As the ambitious politician Richard Bellamy, the master of the house in Upstairs, Downstairs, the actor David Langton achieved his ambition of reaching an American television audience. The popular British series about life in Edwardian England was watched avidly by 300 million viewers in 50 countries and won five Emmy Awards in the United States.
Set at 165 Eaton Place, in Belgravia, central London, between 1903 and 1930, the series featured him as a politician who was much helped on the path to success and power by his wife Lady Marjorie Bellamy's money and influence, she being a prime minister's daughter.
What made the programme different from the costume dramas that had long been popular on the small screen was the fact that it showed life below stairs as well as above, with the servants led by Angela Baddeley as the cook Mrs Bridges and Gordon Jackson as the butler Hudson.
The formula was a winner and the series - which started in 1971 and was dreamed up by the actresses Jean Marsh and Eileen Atkins, both of whose parents had been in domestic service - achieved world-wide screening and many repeats. During its five-year run and 68 episodes, it reflected many historical events of the time, such as the First World War, the suffragette movement, the General Strike, the Wall Street crash, and various political scandals. When the actress Rachel Gurney wanted to leave her role as Lady Marjorie, she was simply written out with the sinking of the Titanic and Richard Bellamy was later married to a Scottish widow, Virginia Hamilton, played by Hannah Gordon.
He was born Basil Langton- Dodds, but changed his professional name because there was another actor called Basil C. Langton. His Scottish mother had returned to her homeland so that he could be born there, although the family returned to England four years later. His father, who had worked for a London wine firm and then lost all his money in an import-export business in Canada, encouraged him to go on the stage, arranging a job for him at the age of 15 with a touring Shakespeare company.
However, Langton subsequently despaired of getting more theatre work and decided to try his hand at writing. To find peace and inspiration, he became a sheep farmer in the Shetland Islands, off the northern tip of Scotland, but this enterprise proved a disaster and after two years he gave it up.
War came and Langton rose to the rank of major in the Royal Artillery, serving in Germany, France, Holland and Belgium, and getting a mention in despatches. After the war, he was more successful in his attempts at carving a career in the theatre and made his West End debut as Jack Bauer in Fifty Five at the Strand Theatre (1946), although acting roles were hard to come by over the next few years and he switched to stage management, for the productions of Jonathan (Aldwych, 1948), Captain Brassbound's Conversion (Lyric, Hammersmith, 1948) and The Lady's Not for Burning (Globe, 1949).
Langton was soon back on stage in front of an audience, but he made headlines of the wrong sort when in 1953, a year after the death of his father, he disappeared during the West End run of Seagulls over Sorrento, in which he played a rough cockney sailor, Able Seaman 'Lofty' Turner, at the Apollo Theatre. Having suffered a nervous breakdown, he was discovered in New York en route to see his businessman brother Donald in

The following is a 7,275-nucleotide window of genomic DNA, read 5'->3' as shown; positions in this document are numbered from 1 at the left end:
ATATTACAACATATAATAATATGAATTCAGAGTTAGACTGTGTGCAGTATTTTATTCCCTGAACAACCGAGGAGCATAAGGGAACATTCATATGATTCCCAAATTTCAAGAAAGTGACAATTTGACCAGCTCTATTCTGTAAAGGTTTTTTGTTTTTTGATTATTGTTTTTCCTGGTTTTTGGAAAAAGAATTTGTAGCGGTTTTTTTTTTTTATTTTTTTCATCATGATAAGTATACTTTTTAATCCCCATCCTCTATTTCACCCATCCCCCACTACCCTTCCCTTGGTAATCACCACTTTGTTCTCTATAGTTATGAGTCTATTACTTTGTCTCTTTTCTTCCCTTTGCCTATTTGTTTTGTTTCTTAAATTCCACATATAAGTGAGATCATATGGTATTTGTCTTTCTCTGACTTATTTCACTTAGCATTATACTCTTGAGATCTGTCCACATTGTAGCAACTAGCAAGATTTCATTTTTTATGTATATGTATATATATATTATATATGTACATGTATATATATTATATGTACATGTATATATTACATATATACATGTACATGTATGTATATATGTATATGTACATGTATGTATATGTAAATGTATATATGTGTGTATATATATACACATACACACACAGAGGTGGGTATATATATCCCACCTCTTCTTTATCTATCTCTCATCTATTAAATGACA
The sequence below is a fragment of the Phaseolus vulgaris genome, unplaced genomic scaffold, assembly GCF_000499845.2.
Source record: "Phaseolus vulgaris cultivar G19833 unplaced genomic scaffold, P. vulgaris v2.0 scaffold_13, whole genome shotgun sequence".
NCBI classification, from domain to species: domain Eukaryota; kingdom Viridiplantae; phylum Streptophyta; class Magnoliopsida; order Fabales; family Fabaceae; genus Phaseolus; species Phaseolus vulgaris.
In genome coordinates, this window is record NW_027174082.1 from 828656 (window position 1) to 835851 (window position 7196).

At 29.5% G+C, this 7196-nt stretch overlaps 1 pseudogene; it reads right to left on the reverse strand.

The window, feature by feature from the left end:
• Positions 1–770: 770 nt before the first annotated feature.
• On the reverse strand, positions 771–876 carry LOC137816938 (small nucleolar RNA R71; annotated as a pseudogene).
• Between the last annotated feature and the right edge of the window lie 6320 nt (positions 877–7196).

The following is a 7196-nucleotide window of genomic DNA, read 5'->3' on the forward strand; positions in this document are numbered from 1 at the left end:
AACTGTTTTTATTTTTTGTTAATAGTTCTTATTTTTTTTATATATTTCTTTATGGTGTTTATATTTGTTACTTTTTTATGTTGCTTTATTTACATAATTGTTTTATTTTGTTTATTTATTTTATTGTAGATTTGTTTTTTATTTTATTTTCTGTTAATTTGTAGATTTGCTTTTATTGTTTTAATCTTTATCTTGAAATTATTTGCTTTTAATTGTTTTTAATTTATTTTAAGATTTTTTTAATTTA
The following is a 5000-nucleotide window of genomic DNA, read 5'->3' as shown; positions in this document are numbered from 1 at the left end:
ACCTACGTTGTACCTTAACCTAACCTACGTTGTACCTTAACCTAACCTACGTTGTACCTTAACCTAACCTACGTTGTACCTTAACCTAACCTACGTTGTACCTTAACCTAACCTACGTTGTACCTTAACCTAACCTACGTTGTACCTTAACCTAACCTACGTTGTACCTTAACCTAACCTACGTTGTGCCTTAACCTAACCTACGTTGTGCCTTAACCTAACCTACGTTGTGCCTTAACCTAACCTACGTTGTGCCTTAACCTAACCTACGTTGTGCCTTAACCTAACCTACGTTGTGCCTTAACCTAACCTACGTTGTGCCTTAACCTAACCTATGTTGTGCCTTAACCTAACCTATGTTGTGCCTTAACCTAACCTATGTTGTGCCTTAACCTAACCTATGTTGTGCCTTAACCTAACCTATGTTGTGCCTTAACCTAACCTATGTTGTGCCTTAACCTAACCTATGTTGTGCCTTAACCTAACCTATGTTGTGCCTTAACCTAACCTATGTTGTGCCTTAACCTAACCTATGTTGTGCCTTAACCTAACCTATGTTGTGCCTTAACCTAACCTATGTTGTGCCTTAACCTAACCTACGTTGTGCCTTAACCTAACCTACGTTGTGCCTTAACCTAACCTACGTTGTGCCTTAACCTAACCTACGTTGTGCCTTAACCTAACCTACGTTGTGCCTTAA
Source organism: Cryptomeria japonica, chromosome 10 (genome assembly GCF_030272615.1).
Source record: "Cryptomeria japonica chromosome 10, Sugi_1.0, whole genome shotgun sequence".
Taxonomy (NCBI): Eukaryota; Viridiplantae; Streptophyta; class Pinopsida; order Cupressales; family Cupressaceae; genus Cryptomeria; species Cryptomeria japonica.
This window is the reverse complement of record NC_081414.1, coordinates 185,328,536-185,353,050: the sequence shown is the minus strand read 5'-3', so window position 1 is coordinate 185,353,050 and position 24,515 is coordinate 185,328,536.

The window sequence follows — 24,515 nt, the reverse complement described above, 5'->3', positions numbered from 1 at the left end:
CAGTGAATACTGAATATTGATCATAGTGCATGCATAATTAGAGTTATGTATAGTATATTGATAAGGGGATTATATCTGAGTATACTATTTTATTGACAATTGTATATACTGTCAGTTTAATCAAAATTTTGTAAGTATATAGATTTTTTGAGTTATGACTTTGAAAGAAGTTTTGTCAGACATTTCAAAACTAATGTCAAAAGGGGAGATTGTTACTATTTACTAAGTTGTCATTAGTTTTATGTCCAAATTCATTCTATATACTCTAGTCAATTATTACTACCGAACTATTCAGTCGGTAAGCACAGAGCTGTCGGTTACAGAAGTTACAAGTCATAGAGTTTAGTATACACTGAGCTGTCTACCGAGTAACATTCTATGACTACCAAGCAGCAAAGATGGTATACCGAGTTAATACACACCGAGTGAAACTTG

With this episode put firmly behind him, Langton went on to appear as Anthony Anderson in The Devil's Disciple (Winter Gardens, 1956), alongside Tyrone Power - who persuaded Langton to appear with him in the film Seven Waves Away (1957) - Gerald Harcourt in A Touch of the Sun (Saville, 1958) and Jim Dougherty in The Pleasure of His Company (Haymarket, 1959).
Although most of his work was in the theatre, Langton appeared in various films, having made his debut as the juvenile lead in a pre-war thriller whose title has long been forgotten. He was later in The Ship that Died of Shame (1955), Saint Joan (1957), A Hard Day's Night (1964), The Pumpkin Eater (1964), The Incredible Sarah (1976), Quintet (1979) and, alongside Michael Caine, in The Whistle Blower (1986), which was directed by his son Simon, a successful director of television series such as Smiley's People, Anna Karenina and Mother Love.
Playing to the Bellamy type, Langton subsequently appeared on television as a cabinet minister in Winston Churchill - the wilderness years (1981), Asquith in Number 10 (1983), Lord Mountbatten in the television film Charles & Diana: a royal love story (1982), as well as the award-winning play Lent, Take Three Girls, Clouds of Witness, The Hound of the Baskervilles and The Last Video and Testament.
His last West End roles were as David Mathews in Killing Jessica (Savoy Theatre, 1986) and Lionel Hampton in Jeffrey Archer's Beyond Reasonable Doubt (Queen's Theatre, 1987). He also played General Allenby in Ross, the story of Lawrence of Arabia, at the Old Vic (1986). Just six months ago, he moved to Stratford-upon-Avon to live in semi-retirement.